Designed By: Prospero Hall
Art By: Prospero Hall
Published By: Ravensburger
Player Count: 2-6
Time to Play: 20-25 Minutes
Hey! Hey, you! Do you have family or friends that only like to play Uno, or classic card games? Do you want to introduce them to something else, but they are not interested in anything that is not a card game featuring numbered cards? Want to teach them about push your luck games? Guess what? I have a fantastic suggestion for you for a game that fits their requirements, but is actually a lot of fun! Let's talk about Push from Ravensburger.
My family loves games like Rack-o, Rummikub, Skyjo, Skip-Bo, etc. so I frequently am on the lookout for games that fit that category, but somehow I I never came across this one until recently, which is quite a shame because I missed out on years that I could have been enjoying it. If you enjoy those types of games too but have not heard of Push before, keep reading, so you can see why Push should definitely be part of your family game nights too.
Push is a push your luck card game where you goal is to collect and score sets of cards in hopes of having the highest number of points by the end of the game. On your turn you can do one of two things. First, you can play cards. If you choose this action, you will create up to three stacks of cards by flipping over a card from the deck one at a time and adding it to a pile that does not already contain a matching number or color. You can stop whenever you like and when you do you get to collect one of the sets of cards, the others will go to your opponents. You hope is to take the stack with the biggest points for you to add to your bench and hope to bank later. However, if you ever flip over a card that cannot be placed, you pushed your luck to far and you bust. That means no cards for you. You also then need to roll the die and discard any matching cards from your bench. Your other option is to bank cards. This means that you can take all the cards of a single color from your bench and add them to your bank. These cards cannot be discarded on future turns and will be guaranteed points at the end of the game. This is helpful because if you ever get a stack of cards (on your turn or someone else's) with a wild symbol on it, you must roll the die and discard any matching cards on your bench, just like when you bust. When the deck runs out, whoever has the most points wins!
What's purr-ty cool:
Simplicity: Push is a fantastic option for gamers looking for a light, quick game, with simple rules that still involve some decision making. The rules are short, sweet, and to the point which makes getting started and teaching the game easy. As there are only two action choices for your turn, it is great for gamers who get overwhelmed with games with too many options. You have some say in what happens, but not too many options where you might wind up analysis paralysis. As this is a push your luck game, there is very much luck involved, but the players have agency in how much they want to try risking their odds. While I know many gamers who love a theme to their games, I also know many (mostly family-weight gamers) that find it distracting and prefer a game that is straightforward without a theme. Push is great for gamers of the latter kind. It's cards are colorful (and have symbols to help colorblind gamers differentiate the colors), but it's look is simple and clean. Just a color and a number on the card.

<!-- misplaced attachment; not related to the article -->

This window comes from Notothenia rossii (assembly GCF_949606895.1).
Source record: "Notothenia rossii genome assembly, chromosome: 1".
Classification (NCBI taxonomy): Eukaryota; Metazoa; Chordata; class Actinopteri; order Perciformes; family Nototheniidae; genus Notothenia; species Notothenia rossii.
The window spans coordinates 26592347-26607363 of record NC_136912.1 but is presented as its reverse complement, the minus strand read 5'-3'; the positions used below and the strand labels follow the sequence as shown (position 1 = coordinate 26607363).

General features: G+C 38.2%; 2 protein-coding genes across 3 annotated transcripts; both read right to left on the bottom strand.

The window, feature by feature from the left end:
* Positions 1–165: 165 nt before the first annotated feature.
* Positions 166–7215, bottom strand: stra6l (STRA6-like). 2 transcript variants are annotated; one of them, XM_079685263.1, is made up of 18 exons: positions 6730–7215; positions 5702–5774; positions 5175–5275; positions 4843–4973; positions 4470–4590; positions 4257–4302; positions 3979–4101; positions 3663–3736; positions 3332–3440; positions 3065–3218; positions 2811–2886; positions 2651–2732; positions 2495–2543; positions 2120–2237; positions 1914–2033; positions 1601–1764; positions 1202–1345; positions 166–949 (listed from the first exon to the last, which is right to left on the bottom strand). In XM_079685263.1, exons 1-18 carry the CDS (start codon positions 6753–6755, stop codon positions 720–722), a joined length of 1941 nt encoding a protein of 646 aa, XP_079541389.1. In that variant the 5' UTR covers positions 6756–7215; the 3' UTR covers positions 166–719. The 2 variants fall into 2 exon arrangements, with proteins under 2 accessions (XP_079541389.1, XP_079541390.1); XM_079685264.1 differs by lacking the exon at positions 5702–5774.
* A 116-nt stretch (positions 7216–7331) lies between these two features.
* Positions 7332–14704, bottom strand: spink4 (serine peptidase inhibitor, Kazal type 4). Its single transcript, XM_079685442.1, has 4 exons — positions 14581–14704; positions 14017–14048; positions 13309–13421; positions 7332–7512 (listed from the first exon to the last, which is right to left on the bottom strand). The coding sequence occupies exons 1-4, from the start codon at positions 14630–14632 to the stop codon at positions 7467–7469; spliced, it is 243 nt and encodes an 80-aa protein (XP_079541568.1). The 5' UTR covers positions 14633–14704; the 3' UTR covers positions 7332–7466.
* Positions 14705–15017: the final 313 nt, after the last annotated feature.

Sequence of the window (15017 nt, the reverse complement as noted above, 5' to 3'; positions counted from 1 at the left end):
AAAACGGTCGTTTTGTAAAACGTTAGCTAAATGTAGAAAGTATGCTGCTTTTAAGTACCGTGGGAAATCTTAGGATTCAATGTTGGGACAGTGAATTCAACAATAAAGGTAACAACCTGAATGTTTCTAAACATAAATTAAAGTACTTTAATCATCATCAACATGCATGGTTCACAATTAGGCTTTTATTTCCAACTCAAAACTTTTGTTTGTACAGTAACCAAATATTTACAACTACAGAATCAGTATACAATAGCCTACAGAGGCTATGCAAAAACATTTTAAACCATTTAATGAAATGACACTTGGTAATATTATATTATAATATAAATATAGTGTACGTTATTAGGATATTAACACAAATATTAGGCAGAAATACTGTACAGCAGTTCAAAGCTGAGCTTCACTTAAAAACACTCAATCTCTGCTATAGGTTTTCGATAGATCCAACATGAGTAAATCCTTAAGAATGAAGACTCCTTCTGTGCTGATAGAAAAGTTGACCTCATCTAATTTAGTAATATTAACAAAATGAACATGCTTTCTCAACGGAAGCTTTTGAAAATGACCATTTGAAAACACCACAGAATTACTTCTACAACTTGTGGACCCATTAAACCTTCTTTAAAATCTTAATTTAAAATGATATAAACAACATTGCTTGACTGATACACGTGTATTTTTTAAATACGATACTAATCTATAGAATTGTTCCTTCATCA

Mechanics and Gameplay: If you are looking for a gateway push your luck game, there could not be a better choice than Push. The mechanic is literally the name of the game. The thing I really like about Push, is that it is relatively forgiving for a push your luck game. Very rarely will you get more than three cards on your turn, so even if you bust a few times it does not automatically mean you lose the game. You have the possibility of gaining cards on your opponents turns, so that can help balance out any bad luck you may be having. On that note, I like how Push keeps players interested in the game when it is not their turn. Players are allowed to offer suggestions to the active player (though the active player may choose to ignore them) in hopes of influencing a pile in their favor or encouraging the active player to push their luck and maybe bust. Turns are pretty quick, but it is always nice when players can be involved in the game on more than just the turns when they are the active player.
For players that want to take their strategy a little further, they can look to see what cards other players have on their bench to get an idea of what they may be trying to bank soon. This can allow players to strategically add cards to certain piles during their active player phase in hopes of making piles not just more appealing for themselves, but also less appealing for their opponents. For example, if you saw your opponent had a lot of green cards that they might try to bank soon and you had a choice of whether to put a wild on a green 3 or a blue 6, you might put it on the green card so that if you opponent winds up with that stack, they have to roll the die and chance losing their big green stack on their bench. You can certainly enjoy Push without thinking that deeply, but I appreciate that the strategy is there for those that enjoy a bit more of a thinky game.
Push was truly just a fun little game. My sister immediately wanted to buy a copy for herself and her husband to play. My mom said to bring this one over again, as she would gladly play it some more. I think I could even get my non-gamer sister to enjoy it. If you are looking for your next family friendly, gateway game, give Push a try!
Disclosure: Pudgy Cat Games was provided a copy of this game in exchange for a review, however, this review reflects the honest thoughts of the author.